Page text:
Wednesday, July 25, 2012

Fun Fact: For Neurotransmitter Release, Two Competing Hypotheses Are Both Proven True

Synapse Illustration2 tweakedFor several years now there has been evidence that neurotransmitter release in the brain synapse has been mediated by either one or three SNAREs, which are protein complexes that are involved in membrane fusion. Neurotransmitters are carried in vesicles to the post synaptic neuron, where the vesicle fuses with the neuronal membrane, releasing the neurotransmitters. There has been evidence that only one SNARE is needed for membrane fusion and evidence that three SNAREs are needed for neurotransmitter release.

As it turns out, both pieces of evidence are correct in their finding. Using a new system to experiment with fusion pores, nanodisc membranes were created from lipid bilayers and scaffold proteins, then were combined with SNAREs. Fusion pores are transient events that occur in microseconds and are hard to study. Because of the size of this new nanodisc system, a fusion pore can form and open, but it does not expand larger than 2 nm, thereby capturing the pore in the mid process. By varying the number of SNAREs on the nanodiscs, the researchers were able to determine that only one SNARE per disc was necessary to open a fusion pore, but three SNAREs or more were needed to keep the pore open to allow neurotransmitter release.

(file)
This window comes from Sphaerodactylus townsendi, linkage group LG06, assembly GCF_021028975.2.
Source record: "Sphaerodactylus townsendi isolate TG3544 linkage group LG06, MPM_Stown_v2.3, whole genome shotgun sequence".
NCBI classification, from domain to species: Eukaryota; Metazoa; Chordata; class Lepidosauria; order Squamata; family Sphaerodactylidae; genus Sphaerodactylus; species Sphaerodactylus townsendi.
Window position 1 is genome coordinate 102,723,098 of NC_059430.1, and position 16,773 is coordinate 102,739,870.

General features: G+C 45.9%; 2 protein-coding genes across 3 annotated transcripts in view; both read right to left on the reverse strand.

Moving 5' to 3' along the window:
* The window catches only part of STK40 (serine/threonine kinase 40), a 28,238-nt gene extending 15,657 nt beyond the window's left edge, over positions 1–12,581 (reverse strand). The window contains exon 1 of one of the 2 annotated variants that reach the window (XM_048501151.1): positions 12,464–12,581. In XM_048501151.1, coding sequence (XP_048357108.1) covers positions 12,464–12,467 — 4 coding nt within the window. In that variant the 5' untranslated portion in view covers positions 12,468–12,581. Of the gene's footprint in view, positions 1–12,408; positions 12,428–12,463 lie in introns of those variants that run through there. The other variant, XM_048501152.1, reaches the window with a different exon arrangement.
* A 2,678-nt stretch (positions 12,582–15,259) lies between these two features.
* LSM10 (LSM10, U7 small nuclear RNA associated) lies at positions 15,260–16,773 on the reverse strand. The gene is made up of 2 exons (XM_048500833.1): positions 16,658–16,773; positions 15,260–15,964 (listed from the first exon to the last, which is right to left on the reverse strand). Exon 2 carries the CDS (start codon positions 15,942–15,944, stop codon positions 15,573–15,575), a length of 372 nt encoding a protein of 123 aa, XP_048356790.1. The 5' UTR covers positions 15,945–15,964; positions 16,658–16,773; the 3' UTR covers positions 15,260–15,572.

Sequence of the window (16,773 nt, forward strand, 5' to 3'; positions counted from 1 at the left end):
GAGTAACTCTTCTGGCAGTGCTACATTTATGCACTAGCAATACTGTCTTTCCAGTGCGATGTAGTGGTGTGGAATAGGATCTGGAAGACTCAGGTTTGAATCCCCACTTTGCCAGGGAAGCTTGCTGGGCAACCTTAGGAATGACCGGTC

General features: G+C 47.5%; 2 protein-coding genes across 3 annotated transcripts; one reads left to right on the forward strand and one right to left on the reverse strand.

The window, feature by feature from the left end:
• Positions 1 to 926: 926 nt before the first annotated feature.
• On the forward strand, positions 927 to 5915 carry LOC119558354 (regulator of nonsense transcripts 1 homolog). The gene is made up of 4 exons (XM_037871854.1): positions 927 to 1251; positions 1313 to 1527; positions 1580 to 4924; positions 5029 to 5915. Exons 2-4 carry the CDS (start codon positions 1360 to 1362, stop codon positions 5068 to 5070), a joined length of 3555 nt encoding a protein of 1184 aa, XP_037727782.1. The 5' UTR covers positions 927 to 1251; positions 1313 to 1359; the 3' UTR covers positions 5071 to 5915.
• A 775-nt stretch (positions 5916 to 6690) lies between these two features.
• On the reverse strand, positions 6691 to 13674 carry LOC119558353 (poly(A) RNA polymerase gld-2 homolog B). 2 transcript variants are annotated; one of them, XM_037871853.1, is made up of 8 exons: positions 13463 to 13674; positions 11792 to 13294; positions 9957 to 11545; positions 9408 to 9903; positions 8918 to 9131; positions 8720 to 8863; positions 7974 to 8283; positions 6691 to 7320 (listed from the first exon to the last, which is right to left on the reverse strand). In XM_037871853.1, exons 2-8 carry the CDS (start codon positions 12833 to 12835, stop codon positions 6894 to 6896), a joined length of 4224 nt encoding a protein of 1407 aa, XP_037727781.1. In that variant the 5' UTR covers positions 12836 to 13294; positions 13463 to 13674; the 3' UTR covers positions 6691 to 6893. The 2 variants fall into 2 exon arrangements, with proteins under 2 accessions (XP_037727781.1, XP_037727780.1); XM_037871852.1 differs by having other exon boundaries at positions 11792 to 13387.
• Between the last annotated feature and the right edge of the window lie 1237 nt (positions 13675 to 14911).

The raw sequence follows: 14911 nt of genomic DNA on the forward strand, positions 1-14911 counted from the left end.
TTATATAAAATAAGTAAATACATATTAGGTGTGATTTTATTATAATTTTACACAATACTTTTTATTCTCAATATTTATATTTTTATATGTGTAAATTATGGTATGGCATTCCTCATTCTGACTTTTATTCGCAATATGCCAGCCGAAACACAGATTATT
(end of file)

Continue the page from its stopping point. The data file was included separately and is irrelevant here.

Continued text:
Read more about this research here:

Or read the paper

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